Researchers in London, Ont., have launched a multi-year study that aims to better track and understand homelessness in Canada by developing more accurate sources of data.
Homelessness Counts is a project led by the Lawson Health Research Institute and will primarily work by strengthening a pre-existing algorithm through AI, machine learning and consultations with communities across the country.
The algorithm was developed through prior research that partnered with ICES, an independent, not-for-profit corporation primarily funded by Ontario that tracks data derived from health-care interactions in the province. https://omny.fm/shows/london-live-with-mike-stubbs/lawson-study-aims-to-better-track-homelessness-in/embed?style=cover
Richard Booth, a lead investigator in the new study, says that algorithm fuelled a prediction model to help determine who is experiencing homelessness.
“The major issue with this algorithm … is (the data) only is pulled from health care. You need to go through a health-care agency that is paid for by OHIP to show up in these records,” Booth said.
“We know that there’s housing data that’s not captured in the health-care records, we know that there’s shelter data, especially, that’s not captured in health care, we know that there’s things around money that we can’t get, but are probably predictive of whether someone will remain homeless or not.”
Booth added that the latter part of the study will build on the algorithm through AI and machine learning, but not before consulting with communities across the country, including those who are experiencing homelessness.
Cheryl Forchuk, another lead investigator, said consultations have already taken place in Brantford, Kingston, London, North Bay and Thunder Bay, but the study plans on expanding beyond Ontario to include the territories, eastern and western provinces, and Montreal.
During initial consultations, researchers asked service providers for those experiencing homelessness what data sets they use to track people in their system.
Forchuk said the most commonly reported method revolved around internal spreadsheets created by individual agencies, which would contain valuable information not found in the health-care system.
These data sets created issues in capturing people who could be defined as experiencing homelessness and led to a lack of an easily accessible and centralized source.
“Some of the biggest problems (service providers) had … the fact that they don’t have the data, the data is not integrated, it doesn’t take into account cultural sensitivities,” Forchuk said.
“Essentially a lot of trust issues around data sharing are not always accommodated.”
Craig Cooper, London’s director of housing stability services, joined Wednesday’s launch of the study to discuss the city’s experience with data and tracking homelessness.
Cooper said London previously collected data through an internal spreadsheet that gathered information from local service providers. This process led to challenges with data quality and duplication.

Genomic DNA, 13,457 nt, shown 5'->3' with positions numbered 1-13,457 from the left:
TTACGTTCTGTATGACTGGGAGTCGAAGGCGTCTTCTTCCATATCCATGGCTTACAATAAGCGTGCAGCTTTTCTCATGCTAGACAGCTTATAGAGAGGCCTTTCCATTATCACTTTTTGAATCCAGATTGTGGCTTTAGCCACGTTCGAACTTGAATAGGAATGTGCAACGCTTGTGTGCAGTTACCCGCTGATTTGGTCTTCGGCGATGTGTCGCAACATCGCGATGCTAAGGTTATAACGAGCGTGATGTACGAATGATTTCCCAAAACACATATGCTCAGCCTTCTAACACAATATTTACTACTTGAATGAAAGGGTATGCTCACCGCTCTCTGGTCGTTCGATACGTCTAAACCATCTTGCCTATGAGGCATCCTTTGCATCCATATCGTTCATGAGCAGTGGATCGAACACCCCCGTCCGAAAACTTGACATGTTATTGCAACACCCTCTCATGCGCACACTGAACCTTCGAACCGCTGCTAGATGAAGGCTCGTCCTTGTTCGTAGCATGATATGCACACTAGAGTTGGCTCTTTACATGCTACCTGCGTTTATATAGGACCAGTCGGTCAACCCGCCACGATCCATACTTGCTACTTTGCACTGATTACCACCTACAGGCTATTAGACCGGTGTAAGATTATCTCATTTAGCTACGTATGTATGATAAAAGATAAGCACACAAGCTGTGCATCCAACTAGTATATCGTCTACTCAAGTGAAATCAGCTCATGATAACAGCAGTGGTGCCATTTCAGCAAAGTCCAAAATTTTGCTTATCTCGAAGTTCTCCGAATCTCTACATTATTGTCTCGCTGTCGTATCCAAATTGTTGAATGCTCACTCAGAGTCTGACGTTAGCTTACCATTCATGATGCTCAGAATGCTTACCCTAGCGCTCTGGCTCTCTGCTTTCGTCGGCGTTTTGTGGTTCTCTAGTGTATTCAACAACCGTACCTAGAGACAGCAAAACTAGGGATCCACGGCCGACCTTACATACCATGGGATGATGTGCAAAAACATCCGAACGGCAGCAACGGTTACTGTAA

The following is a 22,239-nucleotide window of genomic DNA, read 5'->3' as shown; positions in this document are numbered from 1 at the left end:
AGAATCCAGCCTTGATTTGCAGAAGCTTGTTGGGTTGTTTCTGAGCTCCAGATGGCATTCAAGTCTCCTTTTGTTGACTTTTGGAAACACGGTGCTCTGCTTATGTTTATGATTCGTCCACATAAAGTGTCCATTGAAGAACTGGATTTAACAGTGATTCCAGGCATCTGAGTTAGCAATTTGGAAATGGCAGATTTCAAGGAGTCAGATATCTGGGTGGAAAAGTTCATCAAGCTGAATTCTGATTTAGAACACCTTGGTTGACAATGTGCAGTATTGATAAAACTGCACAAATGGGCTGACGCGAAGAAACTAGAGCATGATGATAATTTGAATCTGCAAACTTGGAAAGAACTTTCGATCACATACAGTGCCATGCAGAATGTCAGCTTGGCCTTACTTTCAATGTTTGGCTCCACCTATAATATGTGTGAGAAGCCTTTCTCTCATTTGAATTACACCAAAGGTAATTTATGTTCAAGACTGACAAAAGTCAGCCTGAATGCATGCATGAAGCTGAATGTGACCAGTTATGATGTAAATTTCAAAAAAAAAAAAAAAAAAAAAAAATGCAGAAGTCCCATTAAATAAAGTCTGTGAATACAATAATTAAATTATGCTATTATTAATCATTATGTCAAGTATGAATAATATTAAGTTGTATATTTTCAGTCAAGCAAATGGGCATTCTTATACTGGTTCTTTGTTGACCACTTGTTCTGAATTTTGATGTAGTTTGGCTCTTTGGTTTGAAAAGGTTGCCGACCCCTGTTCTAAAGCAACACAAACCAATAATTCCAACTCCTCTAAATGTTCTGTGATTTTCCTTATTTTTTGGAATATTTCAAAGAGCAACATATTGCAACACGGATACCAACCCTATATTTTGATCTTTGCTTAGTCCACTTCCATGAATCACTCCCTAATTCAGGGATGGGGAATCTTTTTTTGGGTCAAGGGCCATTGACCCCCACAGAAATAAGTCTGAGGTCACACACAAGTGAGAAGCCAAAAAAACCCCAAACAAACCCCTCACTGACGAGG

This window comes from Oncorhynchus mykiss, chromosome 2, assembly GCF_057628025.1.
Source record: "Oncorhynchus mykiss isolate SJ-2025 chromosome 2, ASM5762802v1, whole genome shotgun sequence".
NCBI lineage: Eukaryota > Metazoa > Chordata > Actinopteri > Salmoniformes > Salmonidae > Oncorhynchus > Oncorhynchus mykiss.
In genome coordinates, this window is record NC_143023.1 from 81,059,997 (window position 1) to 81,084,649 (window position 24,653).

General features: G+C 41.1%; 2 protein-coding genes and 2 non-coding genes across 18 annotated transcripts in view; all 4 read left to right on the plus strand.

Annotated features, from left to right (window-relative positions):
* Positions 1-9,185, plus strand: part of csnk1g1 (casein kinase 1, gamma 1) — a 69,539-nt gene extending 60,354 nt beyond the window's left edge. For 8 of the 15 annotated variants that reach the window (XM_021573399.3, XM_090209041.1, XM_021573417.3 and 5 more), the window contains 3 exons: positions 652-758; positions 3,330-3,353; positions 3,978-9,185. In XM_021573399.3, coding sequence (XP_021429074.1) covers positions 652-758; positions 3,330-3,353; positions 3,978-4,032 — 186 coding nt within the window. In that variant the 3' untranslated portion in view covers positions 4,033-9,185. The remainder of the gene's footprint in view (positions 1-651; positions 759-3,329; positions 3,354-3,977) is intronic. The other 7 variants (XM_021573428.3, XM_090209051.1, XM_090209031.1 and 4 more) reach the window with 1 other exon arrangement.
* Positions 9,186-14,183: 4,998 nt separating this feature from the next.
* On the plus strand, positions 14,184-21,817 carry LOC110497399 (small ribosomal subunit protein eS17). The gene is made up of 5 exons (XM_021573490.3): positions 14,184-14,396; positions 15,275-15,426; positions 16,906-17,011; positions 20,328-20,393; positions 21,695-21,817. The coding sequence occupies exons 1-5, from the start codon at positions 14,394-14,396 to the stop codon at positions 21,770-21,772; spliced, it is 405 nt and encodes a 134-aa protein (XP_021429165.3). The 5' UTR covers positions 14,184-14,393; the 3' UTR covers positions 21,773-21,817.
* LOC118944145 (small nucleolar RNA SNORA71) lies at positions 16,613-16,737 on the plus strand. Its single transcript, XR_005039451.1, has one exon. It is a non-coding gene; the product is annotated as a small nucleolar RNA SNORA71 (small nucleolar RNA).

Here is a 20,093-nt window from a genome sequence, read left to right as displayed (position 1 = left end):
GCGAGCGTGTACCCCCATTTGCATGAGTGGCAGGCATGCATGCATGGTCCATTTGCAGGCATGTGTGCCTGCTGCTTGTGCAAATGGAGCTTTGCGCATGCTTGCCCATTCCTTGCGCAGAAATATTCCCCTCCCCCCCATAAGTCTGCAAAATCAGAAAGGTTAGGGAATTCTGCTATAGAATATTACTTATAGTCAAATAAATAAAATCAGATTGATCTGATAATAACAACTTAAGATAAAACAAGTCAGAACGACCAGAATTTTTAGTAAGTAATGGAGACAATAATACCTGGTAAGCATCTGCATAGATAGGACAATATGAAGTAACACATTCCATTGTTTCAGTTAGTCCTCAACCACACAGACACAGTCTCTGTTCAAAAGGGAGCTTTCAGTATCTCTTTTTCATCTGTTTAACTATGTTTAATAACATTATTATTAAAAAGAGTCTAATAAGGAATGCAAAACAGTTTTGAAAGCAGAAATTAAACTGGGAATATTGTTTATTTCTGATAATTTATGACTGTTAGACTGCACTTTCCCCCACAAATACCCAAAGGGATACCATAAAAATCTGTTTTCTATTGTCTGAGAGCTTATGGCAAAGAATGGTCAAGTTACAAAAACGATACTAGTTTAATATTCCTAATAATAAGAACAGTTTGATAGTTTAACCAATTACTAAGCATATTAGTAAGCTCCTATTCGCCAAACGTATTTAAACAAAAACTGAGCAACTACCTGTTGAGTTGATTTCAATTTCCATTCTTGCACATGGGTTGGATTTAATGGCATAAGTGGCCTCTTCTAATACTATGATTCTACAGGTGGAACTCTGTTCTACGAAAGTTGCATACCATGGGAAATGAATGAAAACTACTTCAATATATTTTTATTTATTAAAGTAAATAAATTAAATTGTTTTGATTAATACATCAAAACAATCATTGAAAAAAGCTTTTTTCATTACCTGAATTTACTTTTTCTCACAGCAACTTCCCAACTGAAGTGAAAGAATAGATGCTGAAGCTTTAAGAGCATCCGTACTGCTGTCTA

“You really could never get that total number of individuals seeking service in the community because people were moving from shelter to shelter, service provider to service provider, on a daily or even weekly basis,” Cooper said.
In late 2017, the city then signed on to the HIFIS database, which helped provide more clear and accurate information.
“What we’ve been able to do is have a consistent platform where all of our funded agencies are now inputting data. It allows to understand any duplicates, remove those duplicates and get a real better picture of who is accessing our system,” Cooper said.
HIFIS also allows for reporting on specific demographics and has led to past success in tracking London’s homeless veteran population, as well as the city’s homeless Indigenous population. Cooper noted that this work is done in co-ordination with outreach teams in the city.
“That co-ordinated access system has really allowed us to match individual to resources, it’s allowed us to prioritize individuals as a community, based on what we’re seeing as the significant needs in community,” Cooper said.
“We’re really using data a lot differently than we had even a couple of years ago and we’re seeing great outcomes.”
The project has four years of funding from the Public Health Agency of Canada.
Researchers aim to consult with at least 12 communities in Canada, but the hope is even more will open discussions during the study.
Booth added that the research aims to take an ethical approach to privacy, confidentiality and data gathering.
“We have to be really careful because we can do a lot of things, but should we do a lot of things?” Booth said.
“We want to make better services for individuals, but we can’t make better services for individuals until we know who they are, where they are and what they’re up to.”
Original Article: https://globalnews.ca/news/7875954/lawson-study-algorithm-track-homelessness/